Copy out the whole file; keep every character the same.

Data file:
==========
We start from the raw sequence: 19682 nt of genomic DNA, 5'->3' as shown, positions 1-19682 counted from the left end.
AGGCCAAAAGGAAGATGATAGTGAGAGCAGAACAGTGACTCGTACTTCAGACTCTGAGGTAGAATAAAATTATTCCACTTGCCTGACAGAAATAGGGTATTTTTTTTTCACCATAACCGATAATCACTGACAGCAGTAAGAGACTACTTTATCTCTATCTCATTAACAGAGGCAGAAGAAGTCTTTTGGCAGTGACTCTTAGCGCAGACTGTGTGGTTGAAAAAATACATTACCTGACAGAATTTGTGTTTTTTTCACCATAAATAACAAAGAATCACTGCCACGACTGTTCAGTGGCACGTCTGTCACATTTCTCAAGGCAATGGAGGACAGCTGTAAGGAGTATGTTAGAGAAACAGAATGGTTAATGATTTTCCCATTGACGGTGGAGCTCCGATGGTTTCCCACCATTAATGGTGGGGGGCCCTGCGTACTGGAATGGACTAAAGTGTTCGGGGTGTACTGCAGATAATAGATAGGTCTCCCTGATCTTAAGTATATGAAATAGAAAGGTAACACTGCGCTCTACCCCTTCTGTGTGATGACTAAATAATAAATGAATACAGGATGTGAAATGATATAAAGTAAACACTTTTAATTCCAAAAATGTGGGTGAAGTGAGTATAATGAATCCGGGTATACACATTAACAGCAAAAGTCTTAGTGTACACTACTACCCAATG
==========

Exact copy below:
We start from the raw sequence: 19682 nt of genomic DNA, 5'->3' as shown, positions 1-19682 counted from the left end.
AGGCCAAAAGGAAGATGATAGTGAGAGCAGAACAGTGACTCGTACTTCAGACTCTGAGGTAGAATAAAATTATTCCACTTGCCTGACAGAAATAGGGTATTTTTTTTTCACCATAACCGATAATCACTGACAGCAGTAAGAGACTACTTTATCTCTATCTCATTAACAGAGGCAGAAGAAGTCTTTTGGCAGTGACTCTTAGCGCAGACTGTGTGGTTGAAAAAATACATTACCTGACAGAATTTGTGTTTTTTTCACCATAAATAACAAAGAATCACTGCCACGACTGTTCAGTGGCACGTCTGTCACATTTCTCAAGGCAATGGAGGACAGCTGTAAGGAGTATGTTAGAGAAACAGAATGGTTAATGATTTTCCCATTGACGGTGGAGCTCCGATGGTTTCCCACCATTAATGGTGGGGGGCCCTGCGTACTGGAATGGACTAAAGTGTTCGGGGTGTACTGCAGATAATAGATAGGTCTCCCTGATCTTAAGTATATGAAATAGAAAGGTAACACTGCGCTCTACCCCTTCTGTGTGATGACTAAATAATAAATGAATACAGGATGTGAAATGATATAAAGTAAACACTTTTAATTCCAAAAATGTGGGTGAAGTGAGTATAATGAATCCGGGTATACACATTAACAGCAAAAGTCTTAGTGTACACTACTACCCAATG